Labour race too close to call
One week down, one to go. The Labour leadership race is midway and we probably already know more than we need to about each of the three candidates.
Shane Jones knows how to work a crowd and has the most conviction, but is not averse to punching below the belt.
David Cunliffe has an evangelical style of delivery that works well with the Labour faithful - but his colleagues worry he does not know where to draw the line.
Grant Robertson is capable of combining the best of both his rivals on a good day - wit and passion - but for someone who wants the job so much he has done the worst job of showing it.
Here is a recap of the race so far.
Shane Jones. Mr Jones has fallen from grace, been out in the cold, lost in the wilderness after revelations he clocked up blue movies on his ministerial credit card, then was stood down while questions about a citizenship application were investigated.
However, the leadership race has been a reminder of what might have been and a stroke of pure genius on Mr Jones' part.
Tipped as a leadership contender when he first entered Parliament, he has finally delivered on the promise. The race has also allowed him to connect with Labour's lost tribe of blue collar voters. That will give him a sizeable following that should guarantee him a high list place. He may have alienated too many powerful factions in the party to win but he is far from an also-ran.
It has been a largely pratfall-free race - Mr Jones saying he would string a bungee cord around John Key's sensitive parts is the exception. Still, the candidates have not made some strategic blunders. Mr Robertson was completely blindsided by the theatre surrounding Mr Cunliffe's nomination and looked decidedly casual about putting his name forward in comparison. If it was deliberate to avoid Mr Robertson looking too hungry for the job it backfired.
Mr Cunliffe's launch was equal parts of brilliance and farce. To the converted it shored up their belief in Mr Cunliffe; to his opponents, it verged on parody, serving only to entrench their disquiet.
In repositioning himself well to the left of his colleagues, Mr Cunliffe has cleverly tapped into the increasingly toxic divide between Labour's hard-line activists and the caucus. But with the likes of Left-wing flag bearer Chris Trotter painting him as a revolutionary, expectations have been ratcheted up beyond what is realistic. Cult- Cunliffe will likely be disappointed to discover that in repositioning the party, he will go about as far as pragmatism allows without losing sight of the end goal, which is to win the next election. That means taking Labour closer to the centre, not further away from it.
Mr Jones' colleagues will be wondering why he waited nearly a decade to apply himself. Mr Robertson has also been a revelation to many among the party faithful who had their minds firmly made up to vote for Mr Cunliffe.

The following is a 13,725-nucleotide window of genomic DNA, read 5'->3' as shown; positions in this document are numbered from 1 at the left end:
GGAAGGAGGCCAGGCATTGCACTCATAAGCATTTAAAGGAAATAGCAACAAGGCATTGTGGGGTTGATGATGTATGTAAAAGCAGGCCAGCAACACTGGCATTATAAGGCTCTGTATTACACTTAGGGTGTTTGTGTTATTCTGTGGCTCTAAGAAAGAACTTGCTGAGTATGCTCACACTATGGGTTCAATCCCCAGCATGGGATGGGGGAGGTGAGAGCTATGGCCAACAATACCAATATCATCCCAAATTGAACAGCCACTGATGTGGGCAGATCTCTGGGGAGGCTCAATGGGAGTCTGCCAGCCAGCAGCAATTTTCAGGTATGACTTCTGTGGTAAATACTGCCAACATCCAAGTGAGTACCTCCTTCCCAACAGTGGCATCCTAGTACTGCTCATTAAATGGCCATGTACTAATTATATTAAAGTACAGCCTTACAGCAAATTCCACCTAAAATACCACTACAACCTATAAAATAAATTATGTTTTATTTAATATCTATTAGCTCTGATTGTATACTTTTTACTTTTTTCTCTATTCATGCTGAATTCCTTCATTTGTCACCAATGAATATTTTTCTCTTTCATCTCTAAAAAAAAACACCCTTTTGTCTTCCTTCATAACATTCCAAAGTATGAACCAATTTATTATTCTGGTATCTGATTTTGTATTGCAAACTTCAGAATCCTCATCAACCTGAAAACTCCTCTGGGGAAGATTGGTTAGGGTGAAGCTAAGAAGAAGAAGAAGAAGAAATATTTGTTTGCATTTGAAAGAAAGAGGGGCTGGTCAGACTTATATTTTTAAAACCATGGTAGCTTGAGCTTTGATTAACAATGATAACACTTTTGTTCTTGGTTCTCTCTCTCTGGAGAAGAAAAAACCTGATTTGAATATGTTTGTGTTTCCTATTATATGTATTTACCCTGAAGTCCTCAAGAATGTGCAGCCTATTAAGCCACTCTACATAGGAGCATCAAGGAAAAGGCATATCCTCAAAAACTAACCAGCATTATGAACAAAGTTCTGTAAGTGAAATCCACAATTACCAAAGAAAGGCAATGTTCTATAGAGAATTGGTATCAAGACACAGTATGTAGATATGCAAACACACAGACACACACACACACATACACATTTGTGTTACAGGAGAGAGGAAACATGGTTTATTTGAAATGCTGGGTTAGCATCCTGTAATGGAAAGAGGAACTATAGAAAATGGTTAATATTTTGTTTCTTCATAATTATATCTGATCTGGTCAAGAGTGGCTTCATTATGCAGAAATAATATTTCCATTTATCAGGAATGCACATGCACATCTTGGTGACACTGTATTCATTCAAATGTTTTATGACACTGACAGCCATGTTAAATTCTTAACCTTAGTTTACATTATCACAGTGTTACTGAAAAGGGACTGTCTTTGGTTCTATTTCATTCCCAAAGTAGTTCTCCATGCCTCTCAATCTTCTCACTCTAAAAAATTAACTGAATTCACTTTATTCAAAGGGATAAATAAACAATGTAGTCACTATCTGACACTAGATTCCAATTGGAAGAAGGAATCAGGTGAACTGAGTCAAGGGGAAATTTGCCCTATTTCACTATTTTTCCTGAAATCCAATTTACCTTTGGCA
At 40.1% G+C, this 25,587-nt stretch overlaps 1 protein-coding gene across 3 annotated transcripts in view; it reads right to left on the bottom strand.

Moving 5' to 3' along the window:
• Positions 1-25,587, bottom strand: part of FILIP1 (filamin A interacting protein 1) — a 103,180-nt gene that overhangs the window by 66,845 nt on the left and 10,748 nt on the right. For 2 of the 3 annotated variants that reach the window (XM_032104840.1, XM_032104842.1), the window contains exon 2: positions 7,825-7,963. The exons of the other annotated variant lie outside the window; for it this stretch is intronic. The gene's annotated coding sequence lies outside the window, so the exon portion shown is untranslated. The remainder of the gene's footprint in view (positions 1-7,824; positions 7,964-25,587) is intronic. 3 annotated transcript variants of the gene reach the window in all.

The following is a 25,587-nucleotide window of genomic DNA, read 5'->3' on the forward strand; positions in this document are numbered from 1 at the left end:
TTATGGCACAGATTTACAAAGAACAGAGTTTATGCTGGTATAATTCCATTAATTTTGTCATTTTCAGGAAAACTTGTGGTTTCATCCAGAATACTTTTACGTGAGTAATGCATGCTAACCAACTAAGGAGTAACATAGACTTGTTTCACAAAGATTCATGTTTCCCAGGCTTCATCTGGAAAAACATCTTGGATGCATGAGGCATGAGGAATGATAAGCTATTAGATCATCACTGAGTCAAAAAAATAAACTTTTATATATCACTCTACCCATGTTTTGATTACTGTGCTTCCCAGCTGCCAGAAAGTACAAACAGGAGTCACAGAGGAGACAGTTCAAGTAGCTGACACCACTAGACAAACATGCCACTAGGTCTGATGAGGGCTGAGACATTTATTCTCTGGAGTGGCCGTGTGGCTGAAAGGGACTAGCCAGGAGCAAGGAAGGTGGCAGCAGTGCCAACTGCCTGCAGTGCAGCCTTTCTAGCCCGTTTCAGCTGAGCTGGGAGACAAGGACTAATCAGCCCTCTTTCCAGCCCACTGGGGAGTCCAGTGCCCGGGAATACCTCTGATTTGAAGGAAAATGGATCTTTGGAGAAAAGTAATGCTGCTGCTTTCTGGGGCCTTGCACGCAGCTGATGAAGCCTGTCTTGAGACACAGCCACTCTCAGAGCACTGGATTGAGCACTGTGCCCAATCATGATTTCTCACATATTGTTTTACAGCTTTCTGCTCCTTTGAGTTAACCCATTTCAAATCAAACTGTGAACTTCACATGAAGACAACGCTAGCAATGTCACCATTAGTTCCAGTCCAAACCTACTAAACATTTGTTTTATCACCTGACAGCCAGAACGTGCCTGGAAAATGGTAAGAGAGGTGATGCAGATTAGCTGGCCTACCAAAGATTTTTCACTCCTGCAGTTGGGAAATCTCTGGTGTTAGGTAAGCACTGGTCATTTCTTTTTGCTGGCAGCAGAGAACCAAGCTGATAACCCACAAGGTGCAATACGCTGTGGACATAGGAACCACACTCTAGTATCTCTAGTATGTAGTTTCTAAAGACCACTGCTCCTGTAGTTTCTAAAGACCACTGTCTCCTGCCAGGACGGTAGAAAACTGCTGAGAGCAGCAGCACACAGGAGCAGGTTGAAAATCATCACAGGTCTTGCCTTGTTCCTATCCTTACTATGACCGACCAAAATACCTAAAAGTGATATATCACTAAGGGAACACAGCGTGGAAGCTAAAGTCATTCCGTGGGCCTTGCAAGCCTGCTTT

It has largely been a flawless performance by all three and supporters will see what they want to see. Mr Robertson has reinforced his credentials as one of Labour's smartest MPs and an impressive speaker, while Mr Cunliffe, when he hits the right notes, has shown he can be formidable.
The race has clearly invigorated Labour's rank and file and has dispelled any doubt that removing Mr Shearer was the right thing to do. Any of the contenders would do a better job of taking the fight to National and articulating Labour's cause. The only question remaining for rank and file will be why the caucus waited so long?
In the race to "out Left" each other Mr Cunliffe and Mr Robertson have made extravagant promises about policy yet to be signed off by the caucus and which they will be under pressure to dump on the campaign trail next year, which ever of them is leader.
Who is ahead?
Within caucus, Mr Robertson has the numbers. But Camp Cunliffe say it is closer than Mr Robertson's backers portray and also appears to be counting on second preferences from Mr Jones' backers falling Mr Cunliffe's way. That is not assured, however, and there are indications Mr Jones may push them Mr Robertson's way.
Meanwhile, finance spokesman David Parker and former union boss Andrew Little remain enigmas. Both are hugely influential and while Mr Parker is seen as a firm Robertson man, a nod in the other direction would send ripples through the caucus.
Mr Little will also affect how others vote, including members of the powerful Engineering, Printing and Manufacturing Union.
With the unions set to play kingmaker, Mr Cunliffe and Mr Robertson have both been working the union numbers extensively. The Dairy Workers Union has come out publicly for Mr Cunliffe and a number of other smaller unions have privately given Mr Cunliffe their endorsement as well. But the EPMU is the heaviest hitter of them all.
The other big factor is the MPs themselves. They are lobbying their electorates extensively and some who are strongly in the Robertson camp - like former party presidents Maryan Street and Ruth Dyson - will have a big influence on party votes.
So while Mr Cunliffe is thought to have the edge among rank and file, that is balanced out by Mr Robertson's edge with the caucus.
Weekend polls could throw the cat among the pigeons and cause a rethink both among MPs and the wider party.
It is hardly surprising then that no-one is ready to call it just yet.
The Southland Times